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Cell Motil Cytoskeleton. 2004 Nov;59(3):201-14.

Disruption of genes encoding predicted inner arm dynein heavy chains causes motility phenotypes in Tetrahymena.

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Department of Zoology, Miami University, Oxford, OH 45056, USA.


The multi-dynein hypothesis [Asai, 1995: Cell Motil Cytoskeleton 32:129-132] states: (1) there are many different dynein HC isoforms; (2) each isoform is encoded by a different gene; (3) different isoforms have different functions. Many studies provide evidence in support of the first two statements [Piperno et al., 1990: J Cell Biol 110:379-389; Kagami and Kamiya, 1992: J Cell Sci 103:653-664; Gibbons, 1995: Cell Motil Cytoskeleton 32:136-144; Porter et al., 1996: Genetics 144:569-585; Xu et al., 1999: J Eukaryot Microbiol 46:606-611] and there is evidence that outer arms and inner arms play different roles in flagellar beating [Brokaw and Kamiya, 1987: Cell Motil. Cytoskeleton 8:68-75]. However, there are few studies rigorously testing in vivo whether inner arm dyneins, especially the 1-headed inner arm dyneins, play unique roles. This study tested the third tenet of the multi-dynein hypothesis by introducing mutations into three inner arm dynein HC genes (DYH8, 9 and 12) that are thought to encode HCs associated with 1-headed inner arm dyneins. Southern blots, Northern blots, and RT-PCR analyses indicate that all three mutants (KO-8, 9, and 12) are complete knockouts. Each mutant swims slower than the wild-type cells. The beat frequency of KO-8 cells is lower than that of the wild-type cells while the beat frequencies of KO-9 and KO-12 are not different from that of wild-type cells. Our results suggest that each inner arm dynein HC is essential for normal cell motility and cannot be replaced functionally by other dynein HCs and that not all of the 1-headed inner arm dyneins play the same role in ciliary motility. Thus, the results of our study support the multi-dynein hypothesis [Asai, 1995: Cell Motil Cytoskeleton 32:129-132].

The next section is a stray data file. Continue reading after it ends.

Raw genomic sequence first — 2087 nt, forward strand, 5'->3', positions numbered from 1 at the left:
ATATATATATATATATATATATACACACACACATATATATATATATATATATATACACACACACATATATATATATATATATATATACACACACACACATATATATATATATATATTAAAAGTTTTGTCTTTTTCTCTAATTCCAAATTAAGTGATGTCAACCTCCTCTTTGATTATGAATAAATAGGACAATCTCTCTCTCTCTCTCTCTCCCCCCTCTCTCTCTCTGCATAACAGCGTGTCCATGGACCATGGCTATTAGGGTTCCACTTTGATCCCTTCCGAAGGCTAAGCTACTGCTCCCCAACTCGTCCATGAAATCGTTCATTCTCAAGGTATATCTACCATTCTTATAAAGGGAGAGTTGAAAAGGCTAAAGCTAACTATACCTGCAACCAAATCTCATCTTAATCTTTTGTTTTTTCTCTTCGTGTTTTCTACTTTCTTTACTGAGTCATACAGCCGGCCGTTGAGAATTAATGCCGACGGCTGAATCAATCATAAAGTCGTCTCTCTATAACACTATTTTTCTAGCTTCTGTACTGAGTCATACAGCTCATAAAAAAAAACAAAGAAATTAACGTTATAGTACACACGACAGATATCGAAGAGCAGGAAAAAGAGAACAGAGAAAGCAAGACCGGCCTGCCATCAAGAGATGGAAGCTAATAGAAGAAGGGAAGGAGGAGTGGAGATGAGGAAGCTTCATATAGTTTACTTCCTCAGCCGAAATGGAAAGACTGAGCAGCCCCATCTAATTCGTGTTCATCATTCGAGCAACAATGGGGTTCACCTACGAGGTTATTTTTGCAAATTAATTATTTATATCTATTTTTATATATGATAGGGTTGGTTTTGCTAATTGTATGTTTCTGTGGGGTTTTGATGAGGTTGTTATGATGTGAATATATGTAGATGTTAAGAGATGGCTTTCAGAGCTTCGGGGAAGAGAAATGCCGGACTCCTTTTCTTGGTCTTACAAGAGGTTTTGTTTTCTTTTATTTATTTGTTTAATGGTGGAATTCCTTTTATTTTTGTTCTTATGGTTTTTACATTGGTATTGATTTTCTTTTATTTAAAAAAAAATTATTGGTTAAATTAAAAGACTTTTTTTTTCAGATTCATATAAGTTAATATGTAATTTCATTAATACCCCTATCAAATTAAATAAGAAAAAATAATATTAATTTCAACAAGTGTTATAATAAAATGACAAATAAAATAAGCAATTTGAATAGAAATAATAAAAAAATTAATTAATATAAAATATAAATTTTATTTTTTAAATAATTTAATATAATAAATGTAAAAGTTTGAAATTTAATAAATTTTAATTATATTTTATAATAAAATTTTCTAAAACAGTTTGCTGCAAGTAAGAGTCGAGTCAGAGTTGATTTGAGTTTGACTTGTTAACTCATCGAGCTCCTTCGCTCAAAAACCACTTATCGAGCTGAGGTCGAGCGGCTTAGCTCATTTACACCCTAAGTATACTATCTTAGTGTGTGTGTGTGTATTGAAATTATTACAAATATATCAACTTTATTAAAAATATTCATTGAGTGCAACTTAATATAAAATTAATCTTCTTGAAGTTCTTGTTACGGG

[Indexed for MEDLINE]

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